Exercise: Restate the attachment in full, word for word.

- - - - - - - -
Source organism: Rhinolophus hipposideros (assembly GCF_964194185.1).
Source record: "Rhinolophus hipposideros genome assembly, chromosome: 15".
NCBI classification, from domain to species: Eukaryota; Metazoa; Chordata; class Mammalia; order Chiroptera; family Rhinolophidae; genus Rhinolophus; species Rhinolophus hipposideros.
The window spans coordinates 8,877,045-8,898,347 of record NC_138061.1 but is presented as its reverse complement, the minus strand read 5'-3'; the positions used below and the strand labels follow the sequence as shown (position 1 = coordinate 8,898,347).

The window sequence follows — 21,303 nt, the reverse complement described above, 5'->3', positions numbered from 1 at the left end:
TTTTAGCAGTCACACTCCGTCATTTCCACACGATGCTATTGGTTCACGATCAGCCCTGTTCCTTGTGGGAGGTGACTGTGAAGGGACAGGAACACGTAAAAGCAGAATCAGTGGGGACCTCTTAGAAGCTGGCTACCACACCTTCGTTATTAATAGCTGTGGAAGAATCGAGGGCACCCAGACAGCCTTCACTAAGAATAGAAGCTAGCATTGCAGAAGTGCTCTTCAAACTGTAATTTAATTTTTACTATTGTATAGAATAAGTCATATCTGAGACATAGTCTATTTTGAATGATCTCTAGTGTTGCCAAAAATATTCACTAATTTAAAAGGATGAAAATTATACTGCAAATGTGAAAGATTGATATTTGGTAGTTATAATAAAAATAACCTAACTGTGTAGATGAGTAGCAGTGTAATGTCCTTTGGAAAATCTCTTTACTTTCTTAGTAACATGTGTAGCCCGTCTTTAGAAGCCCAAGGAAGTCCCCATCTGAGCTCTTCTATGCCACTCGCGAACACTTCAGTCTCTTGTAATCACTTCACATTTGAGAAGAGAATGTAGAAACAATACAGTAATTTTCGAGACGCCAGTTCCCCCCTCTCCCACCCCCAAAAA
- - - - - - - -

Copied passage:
Source organism: Rhinolophus hipposideros (assembly GCF_964194185.1).
Source record: "Rhinolophus hipposideros genome assembly, chromosome: 15".
NCBI classification, from domain to species: Eukaryota; Metazoa; Chordata; class Mammalia; order Chiroptera; family Rhinolophidae; genus Rhinolophus; species Rhinolophus hipposideros.
The window spans coordinates 8,877,045-8,898,347 of record NC_138061.1 but is presented as its reverse complement, the minus strand read 5'-3'; the positions used below and the strand labels follow the sequence as shown (position 1 = coordinate 8,898,347).

The window sequence follows — 21,303 nt, the reverse complement described above, 5'->3', positions numbered from 1 at the left end:
TTTTAGCAGTCACACTCCGTCATTTCCACACGATGCTATTGGTTCACGATCAGCCCTGTTCCTTGTGGGAGGTGACTGTGAAGGGACAGGAACACGTAAAAGCAGAATCAGTGGGGACCTCTTAGAAGCTGGCTACCACACCTTCGTTATTAATAGCTGTGGAAGAATCGAGGGCACCCAGACAGCCTTCACTAAGAATAGAAGCTAGCATTGCAGAAGTGCTCTTCAAACTGTAATTTAATTTTTACTATTGTATAGAATAAGTCATATCTGAGACATAGTCTATTTTGAATGATCTCTAGTGTTGCCAAAAATATTCACTAATTTAAAAGGATGAAAATTATACTGCAAATGTGAAAGATTGATATTTGGTAGTTATAATAAAAATAACCTAACTGTGTAGATGAGTAGCAGTGTAATGTCCTTTGGAAAATCTCTTTACTTTCTTAGTAACATGTGTAGCCCGTCTTTAGAAGCCCAAGGAAGTCCCCATCTGAGCTCTTCTATGCCACTCGCGAACACTTCAGTCTCTTGTAATCACTTCACATTTGAGAAGAGAATGTAGAAACAATACAGTAATTTTCGAGACGCCAGTTCCCCCCTCTCCCACCCCCAAAAA